Jimmy Butler plays hero in carrying Bulls over the hapless Nets
Subscribe for unlimited digital access.
Try one month for $1!
Subscribe for unlimited digital access. Try one month for $1!
For the first time since Halloween night, Fred Hoiberg entered a game with a full roster intact.
No concussions, no updates on bone chips, no suspensions because of towels tossed at coaches.
It should have been a no-excuse night.
But these are the Bulls, and schizophrenic performances from game-to-game are just a way of life.
Thanks to a Jimmy Butler jumper at the final horn, the Bulls overcame a hapless Brooklyn team in the final minutes, edging them out, 101-99, at the United Center on Wednesday night.
A win? Yes.
A reason to start believing in this team? Define believe.
The only definite about this team is they have mastered the art of inconsistency. They should just be thankful that they ran into a Nets team that has now lost 12 straight on the road and doesn’t understand the concept of finishing out a seven-point lead with 2:34 left in the game.
Butler tying a season-high 40 points was a big reason why.
First Butler fixed his cape and played hero with 27 seconds left, hitting a mid-range jumper that put the Bulls up 99-97, and then after Brook Lopez took it out on twin Robin Lopez with a nasty dunk with 12 seconds left, it was isolation time for Butler once again.
A dribble here, a juke there, and his game-winning jumper was pure, giving the Bulls (16-16) their second straight win. Not bad for a guy who looked like he could have an early exit after his right ankle buckled with just under five minutes left in the game and he had to be helped to the bench.
“He was phenomenal obviously,’’ Hoiberg said of his two-time All-Star. “He just put the team on his shoulders. We needed every one of them. He made the right play time and time again. Obviously everybody was holding their breath when he went down. It looked serious in a big way.
“He made them when it mattered most down the stretch. The great players do.’’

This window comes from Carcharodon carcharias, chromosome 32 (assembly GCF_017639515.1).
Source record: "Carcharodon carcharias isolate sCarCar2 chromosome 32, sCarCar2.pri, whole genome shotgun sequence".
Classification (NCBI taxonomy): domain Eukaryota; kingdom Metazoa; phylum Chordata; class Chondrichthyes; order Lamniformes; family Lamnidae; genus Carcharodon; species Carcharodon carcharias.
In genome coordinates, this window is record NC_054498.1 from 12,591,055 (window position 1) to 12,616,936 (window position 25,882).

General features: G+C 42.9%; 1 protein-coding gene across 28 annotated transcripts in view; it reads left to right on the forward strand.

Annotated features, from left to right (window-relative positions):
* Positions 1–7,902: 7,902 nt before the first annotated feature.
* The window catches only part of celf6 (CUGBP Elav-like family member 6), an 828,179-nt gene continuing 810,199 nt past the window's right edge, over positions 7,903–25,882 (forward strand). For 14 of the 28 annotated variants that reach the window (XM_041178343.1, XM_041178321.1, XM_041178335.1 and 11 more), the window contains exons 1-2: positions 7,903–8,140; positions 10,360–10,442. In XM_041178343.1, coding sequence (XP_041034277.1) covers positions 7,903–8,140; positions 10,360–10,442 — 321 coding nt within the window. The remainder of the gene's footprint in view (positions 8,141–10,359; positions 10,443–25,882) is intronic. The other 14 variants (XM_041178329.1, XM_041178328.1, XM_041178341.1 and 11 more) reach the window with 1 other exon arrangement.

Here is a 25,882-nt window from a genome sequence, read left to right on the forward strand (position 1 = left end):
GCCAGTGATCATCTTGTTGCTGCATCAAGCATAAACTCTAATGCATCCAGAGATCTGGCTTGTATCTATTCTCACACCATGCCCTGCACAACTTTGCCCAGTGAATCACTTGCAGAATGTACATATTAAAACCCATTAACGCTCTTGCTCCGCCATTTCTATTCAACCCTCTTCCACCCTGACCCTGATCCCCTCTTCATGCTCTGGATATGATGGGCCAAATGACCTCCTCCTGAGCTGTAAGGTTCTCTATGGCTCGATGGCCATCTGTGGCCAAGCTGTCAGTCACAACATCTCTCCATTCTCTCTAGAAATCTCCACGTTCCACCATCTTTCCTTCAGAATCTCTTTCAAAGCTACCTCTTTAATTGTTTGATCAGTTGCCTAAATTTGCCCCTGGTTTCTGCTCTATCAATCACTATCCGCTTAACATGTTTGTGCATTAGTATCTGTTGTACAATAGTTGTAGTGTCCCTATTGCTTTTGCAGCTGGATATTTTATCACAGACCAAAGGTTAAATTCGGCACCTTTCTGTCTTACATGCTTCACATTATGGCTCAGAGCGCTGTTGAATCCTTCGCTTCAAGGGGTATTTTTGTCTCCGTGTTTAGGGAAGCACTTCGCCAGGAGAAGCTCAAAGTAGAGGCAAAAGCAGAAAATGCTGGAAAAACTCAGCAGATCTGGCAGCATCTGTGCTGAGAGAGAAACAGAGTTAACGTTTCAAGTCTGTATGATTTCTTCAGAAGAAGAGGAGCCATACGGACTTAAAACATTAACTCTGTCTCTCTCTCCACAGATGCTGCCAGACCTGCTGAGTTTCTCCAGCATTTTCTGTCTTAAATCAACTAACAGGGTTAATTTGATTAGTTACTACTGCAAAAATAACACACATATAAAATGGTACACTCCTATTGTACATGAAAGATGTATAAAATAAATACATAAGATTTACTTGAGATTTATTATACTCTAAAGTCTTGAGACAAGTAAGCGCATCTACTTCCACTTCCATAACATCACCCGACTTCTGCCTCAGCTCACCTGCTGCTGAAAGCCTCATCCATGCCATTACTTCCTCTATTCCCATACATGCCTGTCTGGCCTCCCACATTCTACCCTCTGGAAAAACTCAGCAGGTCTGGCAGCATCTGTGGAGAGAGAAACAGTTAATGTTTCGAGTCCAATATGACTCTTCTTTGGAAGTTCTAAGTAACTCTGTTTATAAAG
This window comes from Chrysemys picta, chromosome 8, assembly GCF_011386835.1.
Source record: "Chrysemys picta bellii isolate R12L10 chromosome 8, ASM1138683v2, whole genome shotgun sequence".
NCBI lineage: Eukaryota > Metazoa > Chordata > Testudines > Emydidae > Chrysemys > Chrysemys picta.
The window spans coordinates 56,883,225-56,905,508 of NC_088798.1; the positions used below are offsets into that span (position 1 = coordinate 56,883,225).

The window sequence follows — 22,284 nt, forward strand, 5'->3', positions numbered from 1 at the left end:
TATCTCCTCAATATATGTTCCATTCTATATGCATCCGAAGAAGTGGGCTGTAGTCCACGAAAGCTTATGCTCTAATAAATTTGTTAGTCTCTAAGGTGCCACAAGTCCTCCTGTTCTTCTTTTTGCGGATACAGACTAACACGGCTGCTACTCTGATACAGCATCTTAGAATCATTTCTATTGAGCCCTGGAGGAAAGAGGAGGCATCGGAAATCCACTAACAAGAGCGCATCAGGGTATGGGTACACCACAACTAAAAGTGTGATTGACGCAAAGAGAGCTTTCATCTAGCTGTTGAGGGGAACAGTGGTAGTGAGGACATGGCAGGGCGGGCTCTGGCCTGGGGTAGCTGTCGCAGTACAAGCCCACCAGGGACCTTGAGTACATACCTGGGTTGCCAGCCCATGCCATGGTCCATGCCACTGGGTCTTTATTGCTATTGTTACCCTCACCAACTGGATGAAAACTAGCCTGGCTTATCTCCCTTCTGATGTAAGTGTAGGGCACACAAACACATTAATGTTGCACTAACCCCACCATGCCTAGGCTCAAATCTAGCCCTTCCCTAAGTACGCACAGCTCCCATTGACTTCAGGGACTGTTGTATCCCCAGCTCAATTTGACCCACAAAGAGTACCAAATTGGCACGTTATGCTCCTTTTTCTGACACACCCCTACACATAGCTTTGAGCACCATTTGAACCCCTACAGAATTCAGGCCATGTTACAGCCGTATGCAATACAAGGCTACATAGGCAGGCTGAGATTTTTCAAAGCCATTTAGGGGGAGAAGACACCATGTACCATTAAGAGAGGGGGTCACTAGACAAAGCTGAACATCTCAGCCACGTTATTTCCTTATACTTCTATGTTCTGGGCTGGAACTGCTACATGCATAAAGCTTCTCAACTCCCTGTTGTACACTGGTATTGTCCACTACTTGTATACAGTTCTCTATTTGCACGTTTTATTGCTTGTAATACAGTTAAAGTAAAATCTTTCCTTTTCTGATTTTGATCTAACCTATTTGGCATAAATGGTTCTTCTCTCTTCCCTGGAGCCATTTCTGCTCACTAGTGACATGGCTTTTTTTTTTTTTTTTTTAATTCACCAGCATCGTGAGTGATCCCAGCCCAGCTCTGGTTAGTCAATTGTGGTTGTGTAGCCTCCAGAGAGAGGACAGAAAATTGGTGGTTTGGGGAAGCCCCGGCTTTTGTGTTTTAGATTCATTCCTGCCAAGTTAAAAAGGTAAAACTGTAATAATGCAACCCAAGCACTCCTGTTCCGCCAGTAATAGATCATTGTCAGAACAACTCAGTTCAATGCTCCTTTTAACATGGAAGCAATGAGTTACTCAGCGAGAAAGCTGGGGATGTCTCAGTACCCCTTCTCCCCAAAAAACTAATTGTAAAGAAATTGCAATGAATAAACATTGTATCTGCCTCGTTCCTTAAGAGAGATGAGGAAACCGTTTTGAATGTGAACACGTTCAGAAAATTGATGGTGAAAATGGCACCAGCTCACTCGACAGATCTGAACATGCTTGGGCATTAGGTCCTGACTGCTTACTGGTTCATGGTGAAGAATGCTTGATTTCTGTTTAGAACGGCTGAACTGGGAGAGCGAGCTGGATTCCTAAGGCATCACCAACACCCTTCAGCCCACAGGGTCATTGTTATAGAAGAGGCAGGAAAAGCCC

So what was the set that Hoiberg called for Butler to deliver like that?
“Get the hell out of his way and let him go to work,’’ Hoiberg replied.
A set that Butler wouldn’t mind being a permanent fixture in the playbook.
“I like that play, I like that play,’’ Butler insisted. “The way the game was going I guess I had the hot hand. So coach, [my teammates] were like make something happen, so in the end I did just that.’’
That doesn’t mean Hoiberg was thrilled with how most of the early part of the game went down.
“[Brooklyn] came out with fire, we didn’t,’’ Hoiberg said. “It’s disappointing to do that in your own building. You can’t go through the motions and expect the other team to lay down. It’s another learning experience for us, and we’ve got to get better.’’
What was obviously still a work in progress now that the Bulls have all their working pieces is how they finish games? Or more specifically, who finishes games.
In the Monday win over Indiana, the offense went through Dwyane Wade, while Michael Carter-Williams and Butler provided the perimeter defense. That left Rajon Rondo as the odd-man out, sitting out the quarter.
Against Brooklyn (8-23), Rondo was back in the mix, while Wade was battling a migraine headache that hindered him most of the second half.
“You can go back to our first meeting before we opened training camp and that’s all we talked about was sacrifice and togetherness and not caring who gets the credit as long as you win the game,’’ Hoiberg said.